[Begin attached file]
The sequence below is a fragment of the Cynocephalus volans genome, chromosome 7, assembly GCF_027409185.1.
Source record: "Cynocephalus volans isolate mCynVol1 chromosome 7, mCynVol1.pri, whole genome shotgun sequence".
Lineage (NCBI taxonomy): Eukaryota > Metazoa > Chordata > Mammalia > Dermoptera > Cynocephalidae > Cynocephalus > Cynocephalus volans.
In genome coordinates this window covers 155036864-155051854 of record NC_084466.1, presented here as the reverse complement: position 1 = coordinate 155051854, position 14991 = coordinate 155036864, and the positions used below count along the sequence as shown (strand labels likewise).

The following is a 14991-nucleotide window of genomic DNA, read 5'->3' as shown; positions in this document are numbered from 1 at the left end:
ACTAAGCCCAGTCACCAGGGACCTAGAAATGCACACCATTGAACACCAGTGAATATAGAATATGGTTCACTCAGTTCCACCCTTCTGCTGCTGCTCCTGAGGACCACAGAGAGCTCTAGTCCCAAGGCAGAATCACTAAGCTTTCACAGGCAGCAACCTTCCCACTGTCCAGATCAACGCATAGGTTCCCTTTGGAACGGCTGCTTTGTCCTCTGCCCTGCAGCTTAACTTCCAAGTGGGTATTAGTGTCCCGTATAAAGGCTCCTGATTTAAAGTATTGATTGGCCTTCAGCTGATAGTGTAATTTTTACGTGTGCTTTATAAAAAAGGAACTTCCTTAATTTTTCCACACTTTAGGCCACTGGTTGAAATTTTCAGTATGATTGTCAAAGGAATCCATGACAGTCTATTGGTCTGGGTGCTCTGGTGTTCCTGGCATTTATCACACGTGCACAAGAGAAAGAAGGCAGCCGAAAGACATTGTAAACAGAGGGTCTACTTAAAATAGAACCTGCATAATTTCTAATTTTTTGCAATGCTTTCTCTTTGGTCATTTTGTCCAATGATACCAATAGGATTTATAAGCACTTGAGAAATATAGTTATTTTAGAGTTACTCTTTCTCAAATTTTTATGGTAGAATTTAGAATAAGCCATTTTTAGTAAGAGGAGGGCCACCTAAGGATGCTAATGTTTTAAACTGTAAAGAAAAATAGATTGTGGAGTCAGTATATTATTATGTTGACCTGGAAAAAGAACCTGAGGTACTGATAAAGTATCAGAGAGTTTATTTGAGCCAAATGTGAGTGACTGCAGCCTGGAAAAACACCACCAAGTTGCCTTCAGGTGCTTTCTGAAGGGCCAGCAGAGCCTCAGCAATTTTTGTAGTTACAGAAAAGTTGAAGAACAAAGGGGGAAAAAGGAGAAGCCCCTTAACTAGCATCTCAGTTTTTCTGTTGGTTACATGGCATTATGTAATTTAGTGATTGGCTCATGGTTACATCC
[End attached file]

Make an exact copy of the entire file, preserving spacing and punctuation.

The sequence below is a fragment of the Cynocephalus volans genome, chromosome 7, assembly GCF_027409185.1.
Source record: "Cynocephalus volans isolate mCynVol1 chromosome 7, mCynVol1.pri, whole genome shotgun sequence".
Lineage (NCBI taxonomy): Eukaryota > Metazoa > Chordata > Mammalia > Dermoptera > Cynocephalidae > Cynocephalus > Cynocephalus volans.
In genome coordinates this window covers 155036864-155051854 of record NC_084466.1, presented here as the reverse complement: position 1 = coordinate 155051854, position 14991 = coordinate 155036864, and the positions used below count along the sequence as shown (strand labels likewise).

The following is a 14991-nucleotide window of genomic DNA, read 5'->3' as shown; positions in this document are numbered from 1 at the left end:
ACTAAGCCCAGTCACCAGGGACCTAGAAATGCACACCATTGAACACCAGTGAATATAGAATATGGTTCACTCAGTTCCACCCTTCTGCTGCTGCTCCTGAGGACCACAGAGAGCTCTAGTCCCAAGGCAGAATCACTAAGCTTTCACAGGCAGCAACCTTCCCACTGTCCAGATCAACGCATAGGTTCCCTTTGGAACGGCTGCTTTGTCCTCTGCCCTGCAGCTTAACTTCCAAGTGGGTATTAGTGTCCCGTATAAAGGCTCCTGATTTAAAGTATTGATTGGCCTTCAGCTGATAGTGTAATTTTTACGTGTGCTTTATAAAAAAGGAACTTCCTTAATTTTTCCACACTTTAGGCCACTGGTTGAAATTTTCAGTATGATTGTCAAAGGAATCCATGACAGTCTATTGGTCTGGGTGCTCTGGTGTTCCTGGCATTTATCACACGTGCACAAGAGAAAGAAGGCAGCCGAAAGACATTGTAAACAGAGGGTCTACTTAAAATAGAACCTGCATAATTTCTAATTTTTTGCAATGCTTTCTCTTTGGTCATTTTGTCCAATGATACCAATAGGATTTATAAGCACTTGAGAAATATAGTTATTTTAGAGTTACTCTTTCTCAAATTTTTATGGTAGAATTTAGAATAAGCCATTTTTAGTAAGAGGAGGGCCACCTAAGGATGCTAATGTTTTAAACTGTAAAGAAAAATAGATTGTGGAGTCAGTATATTATTATGTTGACCTGGAAAAAGAACCTGAGGTACTGATAAAGTATCAGAGAGTTTATTTGAGCCAAATGTGAGTGACTGCAGCCTGGAAAAACACCACCAAGTTGCCTTCAGGTGCTTTCTGAAGGGCCAGCAGAGCCTCAGCAATTTTTGTAGTTACAGAAAAGTTGAAGAACAAAGGGGGAAAAAGGAGAAGCCCCTTAACTAGCATCTCAGTTTTTCTGTTGGTTACATGGCATTATGTAATTTAGTGATTGGCTCATGGTTACATCC